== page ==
John G. Roberts Jr., now chief justice of the Supreme Court, testifies during… (Win McNamee, Getty Images )
WASHINGTON — When the incoming Chief Justice John G. Roberts Jr. came before the Senate for confirmation seven years ago, President Reagan's solicitor general gave him a warm endorsement as a "careful, modest" judge.
"He's not a man on a mission," Harvard Law professor Charles Fried testified, adding that Roberts was not likely "to embark on constitutional adventures."
But two years ago, the Roberts-led Supreme Court struck down the federal and state laws that for a century had barred corporations and unions from pouring money into election campaigns.
And last week, the court's conservatives, including Roberts, suggested they may well strike down President Obama's healthcare law as unconstitutional. If so, it would be the first time since 1936 that the Supreme Court voided a major federal regulatory law.
After the healthcare arguments, Fried was among those who worried aloud about the prospect of the Roberts court embarking on a new era of judicial activism.
If the court were to invalidate the healthcare law, "It would be more problematic than Bush v. Gore," Fried said in an interview, referring to the case that decided the 2000 presidential race. "It would be plainly at odds with precedent, and plainly in conflict with what several of the justices have said before."
His comments highlight a growing divide between an earlier generation of judicial conservatives who stressed a small role for the courts in deciding national controversies and many of today's conservative justices who are more inclined to rein in the government.
At the heart of last week's argument over the healthcare law was a dispute over power. Does Congress or the Supreme Court define the limits of economic regulation?
The Obama administration's lawyers, relying on 20th century precedents, said Congress has broad authority to "regulate commerce" in national markets, including health insurance. Regardless of whether the healthcare law's requirement that everyone have insurance is a smart or good regulation, Solicitor Gen. Donald B. Verrilli Jr. said the "Constitution leaves [this] to the judgment of Congress and the democratically accountable branches of government."
The court's leading conservatives objected and spoke of their duty to enforce limits set by the Constitution. If the government can force people to enter the market and buy insurance, Justice Antonin Scalia asked, "what's left?"
"The federal government is not supposed to be a government that has all powers," he said.
Are "there any limits" on Congress if this stands? asked Justice Anthony M. Kennedy. Roberts said "all bets are off" if the government can regulate an industry by forcing people to buy a private product.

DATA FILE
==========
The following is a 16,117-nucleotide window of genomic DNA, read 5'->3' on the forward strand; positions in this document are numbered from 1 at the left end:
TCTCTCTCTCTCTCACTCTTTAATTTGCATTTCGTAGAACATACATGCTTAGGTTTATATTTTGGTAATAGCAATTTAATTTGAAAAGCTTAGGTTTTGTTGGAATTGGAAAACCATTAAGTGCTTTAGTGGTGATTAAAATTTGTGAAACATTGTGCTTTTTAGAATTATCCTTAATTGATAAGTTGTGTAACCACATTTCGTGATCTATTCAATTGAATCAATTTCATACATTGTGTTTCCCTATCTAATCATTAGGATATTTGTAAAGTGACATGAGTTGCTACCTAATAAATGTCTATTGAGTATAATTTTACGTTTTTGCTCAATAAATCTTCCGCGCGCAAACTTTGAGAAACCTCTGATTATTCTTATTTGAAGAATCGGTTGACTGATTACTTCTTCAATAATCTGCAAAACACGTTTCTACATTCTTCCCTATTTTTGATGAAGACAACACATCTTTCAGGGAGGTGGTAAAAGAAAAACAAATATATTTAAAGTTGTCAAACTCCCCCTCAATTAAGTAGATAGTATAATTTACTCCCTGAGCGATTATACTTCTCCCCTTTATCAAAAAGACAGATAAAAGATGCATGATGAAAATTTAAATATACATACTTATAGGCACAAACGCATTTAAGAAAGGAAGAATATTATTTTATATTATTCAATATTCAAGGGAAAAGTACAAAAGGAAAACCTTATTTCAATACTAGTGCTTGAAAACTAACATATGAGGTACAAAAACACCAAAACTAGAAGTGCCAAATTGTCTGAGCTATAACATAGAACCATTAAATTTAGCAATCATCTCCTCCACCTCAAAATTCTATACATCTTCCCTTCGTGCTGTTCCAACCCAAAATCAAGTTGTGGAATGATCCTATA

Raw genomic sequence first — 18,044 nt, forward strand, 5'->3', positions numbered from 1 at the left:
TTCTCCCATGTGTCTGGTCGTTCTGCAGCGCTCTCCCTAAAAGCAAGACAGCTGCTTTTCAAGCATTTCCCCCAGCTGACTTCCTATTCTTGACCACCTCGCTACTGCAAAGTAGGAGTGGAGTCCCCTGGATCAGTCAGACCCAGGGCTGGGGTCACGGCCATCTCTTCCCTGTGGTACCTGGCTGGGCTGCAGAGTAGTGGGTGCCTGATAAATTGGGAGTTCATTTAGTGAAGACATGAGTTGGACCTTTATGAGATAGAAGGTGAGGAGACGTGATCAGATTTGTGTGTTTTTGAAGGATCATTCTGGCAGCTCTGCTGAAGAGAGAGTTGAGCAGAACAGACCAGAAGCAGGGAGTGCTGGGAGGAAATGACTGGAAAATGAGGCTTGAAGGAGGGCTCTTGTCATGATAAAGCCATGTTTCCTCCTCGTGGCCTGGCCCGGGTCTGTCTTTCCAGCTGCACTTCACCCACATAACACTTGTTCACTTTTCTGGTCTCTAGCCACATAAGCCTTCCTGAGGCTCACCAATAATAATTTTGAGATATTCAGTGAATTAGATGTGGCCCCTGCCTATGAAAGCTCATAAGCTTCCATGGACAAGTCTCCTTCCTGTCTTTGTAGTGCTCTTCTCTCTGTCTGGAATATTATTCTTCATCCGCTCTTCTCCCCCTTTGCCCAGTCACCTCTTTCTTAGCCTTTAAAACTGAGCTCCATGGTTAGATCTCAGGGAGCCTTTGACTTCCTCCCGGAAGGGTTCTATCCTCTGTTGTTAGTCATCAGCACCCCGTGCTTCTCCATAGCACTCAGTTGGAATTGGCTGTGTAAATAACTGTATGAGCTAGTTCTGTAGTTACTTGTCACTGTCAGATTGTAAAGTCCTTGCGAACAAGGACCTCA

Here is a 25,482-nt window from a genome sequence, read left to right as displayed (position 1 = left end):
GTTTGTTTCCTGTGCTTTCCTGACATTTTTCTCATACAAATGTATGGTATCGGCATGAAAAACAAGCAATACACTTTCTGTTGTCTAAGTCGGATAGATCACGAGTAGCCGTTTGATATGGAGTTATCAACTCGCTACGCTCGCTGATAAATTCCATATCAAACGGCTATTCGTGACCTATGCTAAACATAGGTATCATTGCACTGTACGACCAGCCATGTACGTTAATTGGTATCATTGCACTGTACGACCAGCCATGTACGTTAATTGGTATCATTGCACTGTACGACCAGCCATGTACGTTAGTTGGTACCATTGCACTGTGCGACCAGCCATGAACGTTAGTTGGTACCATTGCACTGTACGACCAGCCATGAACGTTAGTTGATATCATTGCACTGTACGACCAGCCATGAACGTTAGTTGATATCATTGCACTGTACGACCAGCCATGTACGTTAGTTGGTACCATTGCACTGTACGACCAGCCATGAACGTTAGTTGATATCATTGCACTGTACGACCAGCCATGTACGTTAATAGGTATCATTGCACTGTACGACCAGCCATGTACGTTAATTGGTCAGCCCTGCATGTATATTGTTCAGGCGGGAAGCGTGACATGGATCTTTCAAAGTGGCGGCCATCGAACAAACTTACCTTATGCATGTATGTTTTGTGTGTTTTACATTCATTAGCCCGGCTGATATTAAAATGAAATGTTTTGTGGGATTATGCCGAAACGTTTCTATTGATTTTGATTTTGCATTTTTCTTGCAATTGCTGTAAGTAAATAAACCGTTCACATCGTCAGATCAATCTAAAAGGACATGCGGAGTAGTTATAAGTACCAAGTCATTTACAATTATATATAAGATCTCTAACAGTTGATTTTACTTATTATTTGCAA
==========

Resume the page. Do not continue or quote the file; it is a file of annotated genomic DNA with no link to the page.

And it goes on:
Fried had confidently predicted the law would be easily upheld. He said he was taken aback by the tone of the arguments. "The vehemence they displayed was totally inappropriate. They seemed to adopt the tea party slogans," he said.
Pepperdine law professor Douglas W. Kmiec, another top Justice Department lawyer under Reagan, said he hoped the justices would "come to their senses" and uphold the law as a reasonable regulation of interstate commerce.
Among younger conservatives, Fried and Kmiec have their detractors because they endorsed Obama during the 2008 campaign. But they are not alone among Reagan-era lawyers who continue to emphasize judicial restraint.
In November, Judge Laurence H. Silberman, a Reagan appointee to the U.S. Court of Appeals in Washington and long a leader of the conservative legal movement, wrote an opinion upholding the healthcare law on the grounds that Congress has the power "to forge national solutions to national problems."
The Reagan-era lawyers sought to rein in what they saw as liberal judicial activism. For example, Fried and Kmiec thought the Roe vs. Wade ruling that struck down the state abortion laws was a mistake and should be overturned. However, they thought the high court should stand back and defer to Congress on matters of business and economic regulation.
But Congress is not held in very high regard by most of the justices. In public and private comments, they often speak with disdain of the politicians in the House and Senate.
Scalia mentioned the so-called Cornhusker Kickback during the healthcare arguments as an example of the kind of unsavory deal that goes into passing a law. The "kickback" — a boost in federal Medicaid funding for Nebraska — was intended to secure the vote of Ben Nelson, the state's Democratic senator, for the healthcare law. The controversial provision was quickly scrapped.
The justices' view of Congress was not improved two years ago when Obama lambasted the court's decision in Citizens United, the campaign funding case, during his State of the Union address. As he spoke, the Democrats rose to their feet and cheered and jeered as Roberts and the other justices sat silently.
Despite the oral arguments, many legal experts on the left and right say they doubt the high court will strike down the healthcare law by a 5-4 vote.
Fried said he is no longer sure. "The odds of [striking it down] have gone way up," he said.
Fried testified at Justice Samuel A. Alito Jr.'s confirmation hearing as well as the one for Roberts. "My judgment was that they were committed to the rule of law and to precedent," he said, pausing. "I hope that turns out to be true."